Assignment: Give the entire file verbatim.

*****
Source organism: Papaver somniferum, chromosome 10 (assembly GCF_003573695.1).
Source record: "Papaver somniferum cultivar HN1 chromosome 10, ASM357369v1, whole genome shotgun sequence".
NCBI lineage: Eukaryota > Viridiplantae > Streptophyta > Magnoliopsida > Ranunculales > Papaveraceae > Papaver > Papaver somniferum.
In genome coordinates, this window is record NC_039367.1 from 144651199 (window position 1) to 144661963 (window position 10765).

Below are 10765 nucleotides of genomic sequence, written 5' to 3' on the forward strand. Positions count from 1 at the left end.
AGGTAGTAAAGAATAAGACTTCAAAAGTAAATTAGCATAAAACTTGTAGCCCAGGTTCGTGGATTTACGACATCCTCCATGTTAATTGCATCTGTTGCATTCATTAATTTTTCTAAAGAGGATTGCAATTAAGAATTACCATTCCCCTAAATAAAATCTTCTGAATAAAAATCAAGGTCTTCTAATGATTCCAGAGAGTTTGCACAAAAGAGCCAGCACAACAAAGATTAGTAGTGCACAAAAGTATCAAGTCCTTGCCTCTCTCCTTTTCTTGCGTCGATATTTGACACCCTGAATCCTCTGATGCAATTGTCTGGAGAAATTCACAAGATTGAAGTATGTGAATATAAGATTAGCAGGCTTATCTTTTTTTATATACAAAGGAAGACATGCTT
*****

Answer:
Source organism: Papaver somniferum, chromosome 10 (assembly GCF_003573695.1).
Source record: "Papaver somniferum cultivar HN1 chromosome 10, ASM357369v1, whole genome shotgun sequence".
NCBI lineage: Eukaryota > Viridiplantae > Streptophyta > Magnoliopsida > Ranunculales > Papaveraceae > Papaver > Papaver somniferum.
In genome coordinates, this window is record NC_039367.1 from 144651199 (window position 1) to 144661963 (window position 10765).

Below are 10765 nucleotides of genomic sequence, written 5' to 3' on the forward strand. Positions count from 1 at the left end.
AGGTAGTAAAGAATAAGACTTCAAAAGTAAATTAGCATAAAACTTGTAGCCCAGGTTCGTGGATTTACGACATCCTCCATGTTAATTGCATCTGTTGCATTCATTAATTTTTCTAAAGAGGATTGCAATTAAGAATTACCATTCCCCTAAATAAAATCTTCTGAATAAAAATCAAGGTCTTCTAATGATTCCAGAGAGTTTGCACAAAAGAGCCAGCACAACAAAGATTAGTAGTGCACAAAAGTATCAAGTCCTTGCCTCTCTCCTTTTCTTGCGTCGATATTTGACACCCTGAATCCTCTGATGCAATTGTCTGGAGAAATTCACAAGATTGAAGTATGTGAATATAAGATTAGCAGGCTTATCTTTTTTTATATACAAAGGAAGACATGCTT